Table 2
Quantitative analysis of photoreceptor nuclear rows. The average (AVG) number of photoreceptor nuclei in each transduced eye was counted. The results are shown as means and standard deviation (SD).

Morphological rescue after transduction of Pde6bH620Q photoreceptors after shRNA-mediated knockdown of GUCY2E or CNGA1

Since shRNA knockdown of GUCY2E expression is not associated with gross photoreceptor degeneration in P60 control mice, we tested the ability of the shRNA-Gucy2e vector to rescue Pde6b mutant photoreceptors from degeneration. Lack of outer segments along with a single row of photoreceptor nuclei is typically observed at eight weeks in Pde6bH620Q mutants due to the natural retinal degeneration process. In contrast, Pde6bH620Q retinae transduced by shRNA-Gucy2e showed the number of photoreceptor nuclei was visibly higher than controls (Fig. 3A, B). Pde6bH620Q retinae transduced by shRNA-Gucy2e have on average four rows of photoreceptor nuclei lining areas, whereas Pde6bH620Q retinae transduced by shRNA-GFP or saline exhibited a single row of photoreceptor nuclei without outer segments. Calculated t-tests for total averages in Gucy2e retinas vs. controls gave p-values of 0.0211.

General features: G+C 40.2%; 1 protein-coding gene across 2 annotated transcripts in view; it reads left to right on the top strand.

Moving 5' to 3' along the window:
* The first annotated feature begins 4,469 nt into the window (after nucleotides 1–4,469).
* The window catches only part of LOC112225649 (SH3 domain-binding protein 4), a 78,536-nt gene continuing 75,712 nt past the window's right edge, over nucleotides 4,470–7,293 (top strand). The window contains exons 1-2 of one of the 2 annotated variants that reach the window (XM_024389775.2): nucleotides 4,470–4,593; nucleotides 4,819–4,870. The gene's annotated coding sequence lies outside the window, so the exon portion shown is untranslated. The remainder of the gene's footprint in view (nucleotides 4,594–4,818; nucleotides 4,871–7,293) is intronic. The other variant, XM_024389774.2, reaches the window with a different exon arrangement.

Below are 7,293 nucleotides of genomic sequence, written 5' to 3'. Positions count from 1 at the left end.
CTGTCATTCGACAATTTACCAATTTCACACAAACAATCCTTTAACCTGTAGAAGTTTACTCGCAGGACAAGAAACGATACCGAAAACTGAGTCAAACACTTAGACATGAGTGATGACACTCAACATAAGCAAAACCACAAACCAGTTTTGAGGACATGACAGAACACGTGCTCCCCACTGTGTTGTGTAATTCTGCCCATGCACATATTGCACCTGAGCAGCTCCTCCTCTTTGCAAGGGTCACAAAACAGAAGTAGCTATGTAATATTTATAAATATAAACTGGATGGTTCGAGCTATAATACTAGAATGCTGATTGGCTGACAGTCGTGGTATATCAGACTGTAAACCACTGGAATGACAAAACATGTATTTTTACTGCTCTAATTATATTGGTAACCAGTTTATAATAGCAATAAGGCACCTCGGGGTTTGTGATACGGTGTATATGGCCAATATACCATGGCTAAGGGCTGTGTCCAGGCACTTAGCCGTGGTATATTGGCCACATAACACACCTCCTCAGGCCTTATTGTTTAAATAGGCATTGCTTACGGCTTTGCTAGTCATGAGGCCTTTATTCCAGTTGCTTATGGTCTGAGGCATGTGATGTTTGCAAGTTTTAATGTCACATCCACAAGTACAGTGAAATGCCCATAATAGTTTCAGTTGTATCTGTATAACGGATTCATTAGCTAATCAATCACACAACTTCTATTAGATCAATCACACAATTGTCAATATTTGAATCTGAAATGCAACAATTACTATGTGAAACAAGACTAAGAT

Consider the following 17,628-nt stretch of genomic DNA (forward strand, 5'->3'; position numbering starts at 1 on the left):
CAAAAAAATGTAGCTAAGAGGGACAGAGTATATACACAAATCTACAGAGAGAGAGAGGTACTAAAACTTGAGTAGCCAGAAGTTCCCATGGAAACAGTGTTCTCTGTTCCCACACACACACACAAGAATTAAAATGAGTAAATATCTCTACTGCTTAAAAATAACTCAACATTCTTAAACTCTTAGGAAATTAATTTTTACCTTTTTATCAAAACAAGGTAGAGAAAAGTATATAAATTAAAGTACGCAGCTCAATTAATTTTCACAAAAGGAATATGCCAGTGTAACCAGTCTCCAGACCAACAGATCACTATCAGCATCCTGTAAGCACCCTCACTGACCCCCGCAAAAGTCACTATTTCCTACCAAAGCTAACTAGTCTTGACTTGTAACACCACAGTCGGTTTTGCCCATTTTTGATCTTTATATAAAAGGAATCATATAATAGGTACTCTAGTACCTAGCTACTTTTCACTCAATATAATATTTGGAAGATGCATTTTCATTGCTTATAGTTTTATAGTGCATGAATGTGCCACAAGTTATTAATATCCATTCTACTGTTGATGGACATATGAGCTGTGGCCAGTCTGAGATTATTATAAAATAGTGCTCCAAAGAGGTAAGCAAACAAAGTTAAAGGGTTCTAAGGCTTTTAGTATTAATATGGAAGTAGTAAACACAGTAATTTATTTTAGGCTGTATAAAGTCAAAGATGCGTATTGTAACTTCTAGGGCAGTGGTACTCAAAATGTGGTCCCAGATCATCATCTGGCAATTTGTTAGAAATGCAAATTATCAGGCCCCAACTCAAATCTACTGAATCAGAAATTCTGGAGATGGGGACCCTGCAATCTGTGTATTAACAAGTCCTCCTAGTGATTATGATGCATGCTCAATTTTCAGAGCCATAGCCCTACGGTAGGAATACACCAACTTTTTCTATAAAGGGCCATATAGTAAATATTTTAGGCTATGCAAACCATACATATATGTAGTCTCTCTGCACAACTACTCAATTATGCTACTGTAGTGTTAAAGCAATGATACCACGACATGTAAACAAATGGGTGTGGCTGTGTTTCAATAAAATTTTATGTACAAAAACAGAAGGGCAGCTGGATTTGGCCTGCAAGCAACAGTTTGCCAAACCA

Fig. 3
Lentiviral shRNA targeting of Gucy2e (A) and Cnga1 (C) in Pde6bH620Q mice. At P56, the control retinae (B, D) show a single row of photoreceptors with scattered outer segments, as is typically observed in Pde6bH620Q mutants [Davis, 2008 #4982], (yellow ...

To evaluate whether reducing Cnga1 expression rescued degeneration, we compared histological sections from injected and control Pde6bH620Q eyes at P56. shRNA-Cnga1 injected eyes showed regions containing OS and an average of five rows of photoreceptor nuclei, while control retinas showed a single row of photoreceptor nuclei with scant OS at P56 (Fig. 3C, D).